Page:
Life Is a Dirty Business by Janis Otsiemi

February 18, 2017 14 comments

Life is a Dirty Business by Janis Otsiemi (2014) Original French title: La vie est un sale boulot.

Janis Otsiemi is a crime fiction writer from Gabon who writes in French. He was invited at Quais du Polar last year and he will attend this year too.

otsiemi_vieLife is a Dirty Business opens with Chicano being released from prison in Libreville, the capital of Gabon. He was convicted for a murder he didn’t commit. It happened when he and three accomplices tried to rob a store and one of them ended up shooting down the owner of the shop. Chicano was arrested, went on trial and was condemned to several years of prison. He kept his mouth shut and never denounced the real culprit. What good would it have done? It was like becoming a living target for people who would have avenged for the man he would have put in prison. Better to be alive in prison than dead. Chicano is quite surprised to be released, actually, because he hadn’t done his time in prison. He got to understand that they set him free because of an administrative mess-up; somehow his name came up in the list of prisoners pardoned by the president of Gabon.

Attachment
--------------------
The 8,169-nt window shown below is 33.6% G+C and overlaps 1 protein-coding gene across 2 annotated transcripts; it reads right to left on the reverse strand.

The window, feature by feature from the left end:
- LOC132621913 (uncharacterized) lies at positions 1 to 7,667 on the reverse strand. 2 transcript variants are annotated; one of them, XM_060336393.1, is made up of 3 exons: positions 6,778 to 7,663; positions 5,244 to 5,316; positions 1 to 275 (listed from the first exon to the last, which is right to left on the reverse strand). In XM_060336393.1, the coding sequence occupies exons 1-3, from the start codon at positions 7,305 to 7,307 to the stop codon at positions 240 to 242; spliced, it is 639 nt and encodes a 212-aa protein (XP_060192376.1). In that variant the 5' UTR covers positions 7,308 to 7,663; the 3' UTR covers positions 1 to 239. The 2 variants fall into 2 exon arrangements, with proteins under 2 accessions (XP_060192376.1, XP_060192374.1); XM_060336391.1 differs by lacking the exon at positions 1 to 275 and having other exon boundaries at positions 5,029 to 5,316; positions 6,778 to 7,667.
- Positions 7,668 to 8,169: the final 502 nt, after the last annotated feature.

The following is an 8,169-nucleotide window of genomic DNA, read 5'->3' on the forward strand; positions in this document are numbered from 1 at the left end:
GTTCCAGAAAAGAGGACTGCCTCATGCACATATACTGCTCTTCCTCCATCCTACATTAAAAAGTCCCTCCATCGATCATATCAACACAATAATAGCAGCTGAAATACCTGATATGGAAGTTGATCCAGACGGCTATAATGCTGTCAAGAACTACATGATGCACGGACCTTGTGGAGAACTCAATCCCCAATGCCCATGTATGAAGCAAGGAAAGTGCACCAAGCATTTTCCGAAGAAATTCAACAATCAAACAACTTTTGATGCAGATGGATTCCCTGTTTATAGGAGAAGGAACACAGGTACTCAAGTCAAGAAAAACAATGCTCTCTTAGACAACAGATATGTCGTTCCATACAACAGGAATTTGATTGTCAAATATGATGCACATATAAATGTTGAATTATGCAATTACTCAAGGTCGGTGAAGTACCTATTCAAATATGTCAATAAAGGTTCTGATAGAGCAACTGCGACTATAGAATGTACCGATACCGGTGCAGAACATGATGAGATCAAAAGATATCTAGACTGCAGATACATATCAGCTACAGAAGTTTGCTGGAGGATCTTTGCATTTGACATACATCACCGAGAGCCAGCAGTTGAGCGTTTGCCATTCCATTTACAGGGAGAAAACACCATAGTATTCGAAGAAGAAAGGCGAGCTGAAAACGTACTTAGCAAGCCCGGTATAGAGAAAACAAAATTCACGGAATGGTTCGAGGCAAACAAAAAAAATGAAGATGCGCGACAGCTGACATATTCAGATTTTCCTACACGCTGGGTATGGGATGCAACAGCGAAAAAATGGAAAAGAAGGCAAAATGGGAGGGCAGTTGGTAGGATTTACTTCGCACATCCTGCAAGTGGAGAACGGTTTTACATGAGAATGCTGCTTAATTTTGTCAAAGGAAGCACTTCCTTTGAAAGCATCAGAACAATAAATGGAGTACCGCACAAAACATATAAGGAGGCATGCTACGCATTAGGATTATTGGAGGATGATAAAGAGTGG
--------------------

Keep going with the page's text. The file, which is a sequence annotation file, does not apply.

Chicano is not turning down this chance and he’s decided to live an honest life now. He’s heading to town to find out what his former girlfriend Mirna has become and start a new life with her. Unfortunately, she has moved on and is pregnant with another man’s child. When Chicano went to her neighborhood, he met his former friends and accomplices. They are working on a new robbery and are missing a person to do it. Their aim is to steal the pay of soldiers in a military camp when it arrives by truck on payday. They explain to Chicano that they have inside information, that it’s an easy job and easy money. And Chicano could use money to start his new life, so he accepts to participate.

rOf course, things don’t go as well as expected and for Chicano, life in prison was an easiet life that the one he just set himself up for.

The plot is classic noir fiction, with a guy with a shady past who tries to turn a new leaf but succumbs to one last fatal crime. It is the same kind of plot as in Eddie’s World by Charlie Stella. Efficient and time-tried.

I wanted to know how things would end up, even if I wasn’t optimistic for poor Chicano from the start, but the most enjoyable part of La vie est un sale boulot was discovering Libreville. Unlike Dernier refrain à Ispahan, this book is written by a local writer and it’s not written for a Western public. I loved the language and it was a fantastic opportunity to explore the variety of the French language offered by the Francophone world. You all know that French from Québec is different. French from Africa is different as well and I loved seing my language alive and vivid under Otsiemi’s pen. The French publisher, Jigal Polar added useful footnotes to explain words and expressions that a French reader wouldn’t understand. I don’t know much about African literature and it made me want to explore this part of Francophone literature.